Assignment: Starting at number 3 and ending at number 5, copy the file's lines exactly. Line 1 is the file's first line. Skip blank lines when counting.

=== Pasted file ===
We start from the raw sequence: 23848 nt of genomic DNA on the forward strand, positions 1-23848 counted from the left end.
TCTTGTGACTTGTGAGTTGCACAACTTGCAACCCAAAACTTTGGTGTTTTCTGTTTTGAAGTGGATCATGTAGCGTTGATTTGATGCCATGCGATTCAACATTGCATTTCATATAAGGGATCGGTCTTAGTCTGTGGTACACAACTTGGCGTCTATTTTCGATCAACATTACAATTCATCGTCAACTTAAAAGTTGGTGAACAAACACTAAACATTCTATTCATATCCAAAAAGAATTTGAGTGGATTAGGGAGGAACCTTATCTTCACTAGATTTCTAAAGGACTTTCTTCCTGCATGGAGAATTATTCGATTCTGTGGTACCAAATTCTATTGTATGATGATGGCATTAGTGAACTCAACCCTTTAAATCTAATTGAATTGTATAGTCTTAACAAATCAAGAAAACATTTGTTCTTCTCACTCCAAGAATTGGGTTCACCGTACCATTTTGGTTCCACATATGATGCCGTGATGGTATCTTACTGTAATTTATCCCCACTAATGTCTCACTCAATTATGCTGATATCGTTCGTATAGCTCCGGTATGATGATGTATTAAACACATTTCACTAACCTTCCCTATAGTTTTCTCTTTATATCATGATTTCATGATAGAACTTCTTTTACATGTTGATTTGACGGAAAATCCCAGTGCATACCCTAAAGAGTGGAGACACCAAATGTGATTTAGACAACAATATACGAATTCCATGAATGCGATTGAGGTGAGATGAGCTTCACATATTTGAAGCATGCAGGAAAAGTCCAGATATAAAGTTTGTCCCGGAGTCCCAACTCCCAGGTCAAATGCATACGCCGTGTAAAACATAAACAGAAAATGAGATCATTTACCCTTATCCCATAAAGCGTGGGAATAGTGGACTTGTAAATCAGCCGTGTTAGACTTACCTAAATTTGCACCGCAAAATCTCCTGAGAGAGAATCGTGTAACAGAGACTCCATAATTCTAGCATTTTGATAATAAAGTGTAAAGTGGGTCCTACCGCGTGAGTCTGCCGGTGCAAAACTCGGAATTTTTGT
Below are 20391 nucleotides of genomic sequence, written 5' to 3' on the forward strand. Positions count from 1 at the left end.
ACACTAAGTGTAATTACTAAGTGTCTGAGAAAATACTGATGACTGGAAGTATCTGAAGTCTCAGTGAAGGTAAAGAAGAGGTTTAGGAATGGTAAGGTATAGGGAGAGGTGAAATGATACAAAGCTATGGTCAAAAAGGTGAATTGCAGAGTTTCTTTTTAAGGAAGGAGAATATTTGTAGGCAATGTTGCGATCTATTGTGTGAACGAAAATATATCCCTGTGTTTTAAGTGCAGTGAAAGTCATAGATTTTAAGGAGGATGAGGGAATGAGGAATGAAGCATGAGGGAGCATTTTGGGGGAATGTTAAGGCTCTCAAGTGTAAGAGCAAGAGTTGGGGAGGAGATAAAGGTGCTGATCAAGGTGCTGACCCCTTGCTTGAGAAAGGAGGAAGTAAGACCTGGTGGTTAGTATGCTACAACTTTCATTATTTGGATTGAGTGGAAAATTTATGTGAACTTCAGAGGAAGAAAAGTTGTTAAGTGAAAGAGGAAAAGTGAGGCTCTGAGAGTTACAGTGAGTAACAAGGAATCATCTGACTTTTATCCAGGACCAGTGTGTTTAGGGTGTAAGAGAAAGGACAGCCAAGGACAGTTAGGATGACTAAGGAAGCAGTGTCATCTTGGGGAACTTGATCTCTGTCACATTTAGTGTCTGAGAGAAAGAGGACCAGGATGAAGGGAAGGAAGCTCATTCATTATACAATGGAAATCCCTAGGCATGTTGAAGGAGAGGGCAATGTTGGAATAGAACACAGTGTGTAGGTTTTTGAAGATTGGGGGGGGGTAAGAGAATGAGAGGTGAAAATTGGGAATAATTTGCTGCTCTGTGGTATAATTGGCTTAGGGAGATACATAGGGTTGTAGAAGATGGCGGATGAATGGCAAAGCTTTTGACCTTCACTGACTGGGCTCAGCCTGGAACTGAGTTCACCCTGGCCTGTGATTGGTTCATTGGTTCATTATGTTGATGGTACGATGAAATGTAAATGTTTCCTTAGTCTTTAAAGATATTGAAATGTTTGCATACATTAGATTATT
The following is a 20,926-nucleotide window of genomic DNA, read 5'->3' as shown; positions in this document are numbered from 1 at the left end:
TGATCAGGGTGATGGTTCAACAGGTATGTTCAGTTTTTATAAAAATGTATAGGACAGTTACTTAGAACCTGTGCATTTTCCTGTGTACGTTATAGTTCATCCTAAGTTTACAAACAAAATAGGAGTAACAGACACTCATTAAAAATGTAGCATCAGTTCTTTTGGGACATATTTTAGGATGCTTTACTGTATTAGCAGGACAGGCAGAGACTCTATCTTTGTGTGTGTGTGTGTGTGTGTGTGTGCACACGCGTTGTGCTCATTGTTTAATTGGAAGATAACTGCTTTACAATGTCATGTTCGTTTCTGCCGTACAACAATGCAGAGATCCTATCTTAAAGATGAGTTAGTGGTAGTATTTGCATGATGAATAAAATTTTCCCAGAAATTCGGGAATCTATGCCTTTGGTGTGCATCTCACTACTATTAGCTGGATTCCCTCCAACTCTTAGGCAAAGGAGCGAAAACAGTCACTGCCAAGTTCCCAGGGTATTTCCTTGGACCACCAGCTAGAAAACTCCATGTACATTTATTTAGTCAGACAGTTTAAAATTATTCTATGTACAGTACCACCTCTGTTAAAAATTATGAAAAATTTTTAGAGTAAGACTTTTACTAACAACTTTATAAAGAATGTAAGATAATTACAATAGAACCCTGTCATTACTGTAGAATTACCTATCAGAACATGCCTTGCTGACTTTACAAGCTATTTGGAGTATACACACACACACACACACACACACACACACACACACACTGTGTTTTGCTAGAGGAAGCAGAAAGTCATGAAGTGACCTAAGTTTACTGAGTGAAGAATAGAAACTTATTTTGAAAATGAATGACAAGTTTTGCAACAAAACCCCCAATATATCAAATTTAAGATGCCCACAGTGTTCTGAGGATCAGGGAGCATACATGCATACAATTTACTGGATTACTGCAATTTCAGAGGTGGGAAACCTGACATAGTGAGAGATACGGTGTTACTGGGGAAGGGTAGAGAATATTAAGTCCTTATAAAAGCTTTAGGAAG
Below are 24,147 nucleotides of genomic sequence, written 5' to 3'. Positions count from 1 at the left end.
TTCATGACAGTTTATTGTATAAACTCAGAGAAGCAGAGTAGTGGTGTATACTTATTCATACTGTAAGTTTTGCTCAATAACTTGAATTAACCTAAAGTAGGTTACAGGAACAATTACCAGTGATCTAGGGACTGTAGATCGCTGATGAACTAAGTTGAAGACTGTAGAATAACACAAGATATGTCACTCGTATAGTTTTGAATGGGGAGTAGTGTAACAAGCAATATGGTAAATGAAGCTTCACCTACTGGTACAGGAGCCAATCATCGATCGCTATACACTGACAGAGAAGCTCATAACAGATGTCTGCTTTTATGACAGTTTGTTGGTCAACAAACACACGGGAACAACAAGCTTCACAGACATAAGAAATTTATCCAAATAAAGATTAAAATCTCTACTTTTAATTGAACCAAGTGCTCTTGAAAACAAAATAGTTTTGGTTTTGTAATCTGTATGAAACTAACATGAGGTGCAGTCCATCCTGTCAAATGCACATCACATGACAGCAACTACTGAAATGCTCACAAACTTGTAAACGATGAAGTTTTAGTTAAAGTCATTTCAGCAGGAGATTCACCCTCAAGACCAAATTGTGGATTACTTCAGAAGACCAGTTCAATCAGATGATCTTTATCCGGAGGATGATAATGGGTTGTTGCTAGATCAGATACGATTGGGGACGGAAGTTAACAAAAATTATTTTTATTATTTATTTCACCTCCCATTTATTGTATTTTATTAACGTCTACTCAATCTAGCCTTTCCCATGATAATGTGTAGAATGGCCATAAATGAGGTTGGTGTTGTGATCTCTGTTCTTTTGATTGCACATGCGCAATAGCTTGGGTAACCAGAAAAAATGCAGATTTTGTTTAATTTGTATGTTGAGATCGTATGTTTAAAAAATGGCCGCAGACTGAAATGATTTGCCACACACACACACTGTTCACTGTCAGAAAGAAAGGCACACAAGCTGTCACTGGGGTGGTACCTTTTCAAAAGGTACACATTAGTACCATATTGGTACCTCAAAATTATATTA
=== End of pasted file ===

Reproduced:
Below are 20391 nucleotides of genomic sequence, written 5' to 3' on the forward strand. Positions count from 1 at the left end.
ACACTAAGTGTAATTACTAAGTGTCTGAGAAAATACTGATGACTGGAAGTATCTGAAGTCTCAGTGAAGGTAAAGAAGAGGTTTAGGAATGGTAAGGTATAGGGAGAGGTGAAATGATACAAAGCTATGGTCAAAAAGGTGAATTGCAGAGTTTCTTTTTAAGGAAGGAGAATATTTGTAGGCAATGTTGCGATCTATTGTGTGAACGAAAATATATCCCTGTGTTTTAAGTGCAGTGAAAGTCATAGATTTTAAGGAGGATGAGGGAATGAGGAATGAAGCATGAGGGAGCATTTTGGGGGAATGTTAAGGCTCTCAAGTGTAAGAGCAAGAGTTGGGGAGGAGATAAAGGTGCTGATCAAGGTGCTGACCCCTTGCTTGAGAAAGGAGGAAGTAAGACCTGGTGGTTAGTATGCTACAACTTTCATTATTTGGATTGAGTGGAAAATTTATGTGAACTTCAGAGGAAGAAAAGTTGTTAAGTGAAAGAGGAAAAGTGAGGCTCTGAGAGTTACAGTGAGTAACAAGGAATCATCTGACTTTTATCCAGGACCAGTGTGTTTAGGGTGTAAGAGAAAGGACAGCCAAGGACAGTTAGGATGACTAAGGAAGCAGTGTCATCTTGGGGAACTTGATCTCTGTCACATTTAGTGTCTGAGAGAAAGAGGACCAGGATGAAGGGAAGGAAGCTCATTCATTATACAATGGAAATCCCTAGGCATGTTGAAGGAGAGGGCAATGTTGGAATAGAACACAGTGTGTAGGTTTTTGAAGATTGGGGGGGGGTAAGAGAATGAGAGGTGAAAATTGGGAATAATTTGCTGCTCTGTGGTATAATTGGCTTAGGGAGATACATAGGGTTGTAGAAGATGGCGGATGAATGGCAAAGCTTTTGACCTTCACTGACTGGGCTCAGCCTGGAACTGAGTTCACCCTGGCCTGTGATTGGTTCATTGGTTCATTATGTTGATGGTACGATGAAATGTAAATGTTTCCTTAGTCTTTAAAGATATTGAAATGTTTGCATACATTAGATTATT
The following is a 20,926-nucleotide window of genomic DNA, read 5'->3' as shown; positions in this document are numbered from 1 at the left end: